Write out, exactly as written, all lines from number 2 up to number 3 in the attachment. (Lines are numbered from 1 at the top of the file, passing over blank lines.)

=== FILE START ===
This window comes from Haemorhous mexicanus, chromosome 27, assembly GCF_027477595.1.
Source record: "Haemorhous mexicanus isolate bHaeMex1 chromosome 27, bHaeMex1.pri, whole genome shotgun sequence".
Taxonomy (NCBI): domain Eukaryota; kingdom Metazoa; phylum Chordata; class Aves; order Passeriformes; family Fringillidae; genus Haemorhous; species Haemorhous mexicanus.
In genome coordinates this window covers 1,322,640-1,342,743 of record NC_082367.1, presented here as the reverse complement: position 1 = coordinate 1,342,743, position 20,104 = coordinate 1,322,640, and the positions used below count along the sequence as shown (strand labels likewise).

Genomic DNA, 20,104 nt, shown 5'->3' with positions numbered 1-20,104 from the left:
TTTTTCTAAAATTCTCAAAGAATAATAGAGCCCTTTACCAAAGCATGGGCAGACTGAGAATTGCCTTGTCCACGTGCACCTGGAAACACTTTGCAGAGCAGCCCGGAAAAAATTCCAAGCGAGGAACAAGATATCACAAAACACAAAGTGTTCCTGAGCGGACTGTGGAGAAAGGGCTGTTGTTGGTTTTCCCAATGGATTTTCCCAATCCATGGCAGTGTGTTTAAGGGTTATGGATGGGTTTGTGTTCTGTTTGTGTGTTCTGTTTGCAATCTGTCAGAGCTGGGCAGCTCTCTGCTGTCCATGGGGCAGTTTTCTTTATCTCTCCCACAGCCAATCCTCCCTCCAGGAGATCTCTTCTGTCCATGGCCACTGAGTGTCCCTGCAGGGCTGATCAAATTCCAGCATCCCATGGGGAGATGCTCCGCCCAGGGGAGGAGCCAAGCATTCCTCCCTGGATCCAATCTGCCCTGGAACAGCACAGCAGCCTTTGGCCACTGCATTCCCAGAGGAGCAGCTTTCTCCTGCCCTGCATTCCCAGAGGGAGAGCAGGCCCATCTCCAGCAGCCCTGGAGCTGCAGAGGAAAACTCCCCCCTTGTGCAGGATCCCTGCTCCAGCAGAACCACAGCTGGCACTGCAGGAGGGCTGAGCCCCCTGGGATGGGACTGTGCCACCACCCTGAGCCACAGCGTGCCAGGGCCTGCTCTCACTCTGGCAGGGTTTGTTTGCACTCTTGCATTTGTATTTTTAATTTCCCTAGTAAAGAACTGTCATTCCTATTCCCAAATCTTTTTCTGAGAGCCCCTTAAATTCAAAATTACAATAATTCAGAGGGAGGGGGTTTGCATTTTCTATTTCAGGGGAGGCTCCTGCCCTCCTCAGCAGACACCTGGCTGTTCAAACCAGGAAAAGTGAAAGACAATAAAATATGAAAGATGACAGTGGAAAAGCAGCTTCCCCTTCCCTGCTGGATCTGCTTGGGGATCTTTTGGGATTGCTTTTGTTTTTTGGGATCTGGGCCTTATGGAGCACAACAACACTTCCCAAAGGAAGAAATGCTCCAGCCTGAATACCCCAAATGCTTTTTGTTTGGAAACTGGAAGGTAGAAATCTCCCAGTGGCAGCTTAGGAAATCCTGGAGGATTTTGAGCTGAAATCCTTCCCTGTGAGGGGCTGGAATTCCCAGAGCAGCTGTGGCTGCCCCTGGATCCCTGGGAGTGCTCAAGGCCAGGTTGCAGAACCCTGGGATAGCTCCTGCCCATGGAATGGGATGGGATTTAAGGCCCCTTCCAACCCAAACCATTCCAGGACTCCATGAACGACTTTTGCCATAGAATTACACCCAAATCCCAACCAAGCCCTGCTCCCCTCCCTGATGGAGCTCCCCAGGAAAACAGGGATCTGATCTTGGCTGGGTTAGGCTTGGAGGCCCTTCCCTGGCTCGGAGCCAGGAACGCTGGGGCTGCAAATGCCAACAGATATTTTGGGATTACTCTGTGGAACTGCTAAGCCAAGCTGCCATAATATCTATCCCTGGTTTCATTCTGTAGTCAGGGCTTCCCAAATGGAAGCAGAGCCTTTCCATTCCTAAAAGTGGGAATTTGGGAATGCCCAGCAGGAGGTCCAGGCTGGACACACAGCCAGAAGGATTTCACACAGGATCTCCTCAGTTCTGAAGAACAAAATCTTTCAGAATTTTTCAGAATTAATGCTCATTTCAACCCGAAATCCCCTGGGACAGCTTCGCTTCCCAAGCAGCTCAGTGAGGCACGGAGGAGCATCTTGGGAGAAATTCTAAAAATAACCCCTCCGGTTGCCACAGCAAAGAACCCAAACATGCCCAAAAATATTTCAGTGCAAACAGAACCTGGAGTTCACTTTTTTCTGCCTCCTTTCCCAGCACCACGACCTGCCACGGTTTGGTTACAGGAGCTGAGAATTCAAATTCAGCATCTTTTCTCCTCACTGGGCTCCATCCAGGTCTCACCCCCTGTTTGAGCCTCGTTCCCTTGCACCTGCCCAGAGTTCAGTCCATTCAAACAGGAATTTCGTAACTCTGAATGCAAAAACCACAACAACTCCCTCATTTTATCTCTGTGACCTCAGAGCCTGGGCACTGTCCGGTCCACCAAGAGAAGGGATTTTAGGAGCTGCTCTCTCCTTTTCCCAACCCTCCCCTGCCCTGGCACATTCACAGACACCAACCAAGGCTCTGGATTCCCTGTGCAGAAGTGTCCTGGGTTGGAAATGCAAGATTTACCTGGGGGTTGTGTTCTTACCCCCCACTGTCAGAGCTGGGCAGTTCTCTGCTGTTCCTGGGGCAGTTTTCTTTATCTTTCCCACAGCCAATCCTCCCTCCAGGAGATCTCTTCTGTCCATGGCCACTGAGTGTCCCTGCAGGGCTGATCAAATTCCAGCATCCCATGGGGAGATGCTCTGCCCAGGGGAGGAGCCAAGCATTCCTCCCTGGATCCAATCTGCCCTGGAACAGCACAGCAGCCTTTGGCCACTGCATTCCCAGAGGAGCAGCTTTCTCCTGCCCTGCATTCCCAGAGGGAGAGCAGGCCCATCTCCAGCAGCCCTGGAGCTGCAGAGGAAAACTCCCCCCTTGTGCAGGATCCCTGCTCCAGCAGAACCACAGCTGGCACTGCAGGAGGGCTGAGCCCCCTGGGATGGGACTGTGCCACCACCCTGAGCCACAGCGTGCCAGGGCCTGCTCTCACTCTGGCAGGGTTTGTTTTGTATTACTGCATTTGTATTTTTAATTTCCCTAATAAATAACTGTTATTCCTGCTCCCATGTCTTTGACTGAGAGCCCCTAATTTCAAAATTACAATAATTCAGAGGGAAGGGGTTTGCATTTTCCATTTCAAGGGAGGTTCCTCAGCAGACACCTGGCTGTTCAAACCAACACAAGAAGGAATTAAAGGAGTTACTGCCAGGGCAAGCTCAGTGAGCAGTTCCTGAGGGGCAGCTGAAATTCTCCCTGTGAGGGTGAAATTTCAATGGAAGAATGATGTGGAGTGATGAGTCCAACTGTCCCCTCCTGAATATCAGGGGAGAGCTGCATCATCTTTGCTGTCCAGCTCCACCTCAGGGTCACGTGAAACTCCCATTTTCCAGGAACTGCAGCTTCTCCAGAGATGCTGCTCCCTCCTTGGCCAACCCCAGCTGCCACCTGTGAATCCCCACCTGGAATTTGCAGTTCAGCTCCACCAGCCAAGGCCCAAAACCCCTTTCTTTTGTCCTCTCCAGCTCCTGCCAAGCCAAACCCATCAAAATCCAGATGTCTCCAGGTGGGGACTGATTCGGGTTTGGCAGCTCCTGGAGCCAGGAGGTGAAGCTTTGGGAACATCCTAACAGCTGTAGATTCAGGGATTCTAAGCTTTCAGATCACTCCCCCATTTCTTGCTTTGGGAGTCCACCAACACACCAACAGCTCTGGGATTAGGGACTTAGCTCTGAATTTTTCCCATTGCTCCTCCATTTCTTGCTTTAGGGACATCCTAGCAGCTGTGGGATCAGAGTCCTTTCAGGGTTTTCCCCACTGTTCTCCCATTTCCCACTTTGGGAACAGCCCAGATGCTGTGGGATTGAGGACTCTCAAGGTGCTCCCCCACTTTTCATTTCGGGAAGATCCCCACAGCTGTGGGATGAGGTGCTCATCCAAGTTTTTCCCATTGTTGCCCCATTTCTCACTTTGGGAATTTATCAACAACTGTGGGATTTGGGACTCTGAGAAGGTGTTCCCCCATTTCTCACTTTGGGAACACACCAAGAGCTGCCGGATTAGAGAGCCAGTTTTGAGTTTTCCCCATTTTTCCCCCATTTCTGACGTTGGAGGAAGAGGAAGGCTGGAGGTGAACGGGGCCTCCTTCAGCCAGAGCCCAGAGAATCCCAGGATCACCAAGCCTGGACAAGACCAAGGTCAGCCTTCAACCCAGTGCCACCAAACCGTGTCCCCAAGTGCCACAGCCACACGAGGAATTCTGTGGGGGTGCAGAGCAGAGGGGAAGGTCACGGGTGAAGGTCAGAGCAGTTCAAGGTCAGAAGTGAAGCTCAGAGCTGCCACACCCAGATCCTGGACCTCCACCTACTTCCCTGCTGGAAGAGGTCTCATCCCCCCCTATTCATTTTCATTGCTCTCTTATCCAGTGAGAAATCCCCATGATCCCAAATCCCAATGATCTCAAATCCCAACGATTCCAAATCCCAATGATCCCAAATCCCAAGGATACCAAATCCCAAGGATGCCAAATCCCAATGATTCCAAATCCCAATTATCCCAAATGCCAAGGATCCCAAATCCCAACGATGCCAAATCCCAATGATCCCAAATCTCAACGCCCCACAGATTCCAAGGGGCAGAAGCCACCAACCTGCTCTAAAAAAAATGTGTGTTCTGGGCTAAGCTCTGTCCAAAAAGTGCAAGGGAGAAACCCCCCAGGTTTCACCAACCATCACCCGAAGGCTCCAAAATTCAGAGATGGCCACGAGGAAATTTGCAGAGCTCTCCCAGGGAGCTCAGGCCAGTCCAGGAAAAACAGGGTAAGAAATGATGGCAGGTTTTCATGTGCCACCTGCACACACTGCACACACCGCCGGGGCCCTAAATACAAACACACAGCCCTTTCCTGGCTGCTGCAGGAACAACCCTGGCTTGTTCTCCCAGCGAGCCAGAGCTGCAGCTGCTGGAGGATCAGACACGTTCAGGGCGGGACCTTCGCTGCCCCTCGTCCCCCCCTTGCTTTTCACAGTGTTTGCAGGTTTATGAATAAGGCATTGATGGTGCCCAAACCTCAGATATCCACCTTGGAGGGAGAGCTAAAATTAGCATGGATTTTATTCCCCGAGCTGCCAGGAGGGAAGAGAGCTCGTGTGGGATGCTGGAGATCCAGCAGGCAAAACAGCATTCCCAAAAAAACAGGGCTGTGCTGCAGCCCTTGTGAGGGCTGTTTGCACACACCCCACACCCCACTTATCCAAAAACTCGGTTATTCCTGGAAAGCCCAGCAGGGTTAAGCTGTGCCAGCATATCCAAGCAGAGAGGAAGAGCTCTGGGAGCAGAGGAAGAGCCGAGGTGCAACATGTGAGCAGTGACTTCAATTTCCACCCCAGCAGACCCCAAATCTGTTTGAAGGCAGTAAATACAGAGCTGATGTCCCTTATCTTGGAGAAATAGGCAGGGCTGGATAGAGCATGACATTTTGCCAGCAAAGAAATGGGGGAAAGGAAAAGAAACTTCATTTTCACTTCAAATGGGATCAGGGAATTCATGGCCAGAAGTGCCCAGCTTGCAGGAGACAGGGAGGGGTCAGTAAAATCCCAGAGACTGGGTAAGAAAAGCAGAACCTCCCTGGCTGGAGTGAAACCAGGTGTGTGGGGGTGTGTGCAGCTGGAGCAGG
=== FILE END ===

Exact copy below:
Source record: "Haemorhous mexicanus isolate bHaeMex1 chromosome 27, bHaeMex1.pri, whole genome shotgun sequence".
Taxonomy (NCBI): domain Eukaryota; kingdom Metazoa; phylum Chordata; class Aves; order Passeriformes; family Fringillidae; genus Haemorhous; species Haemorhous mexicanus.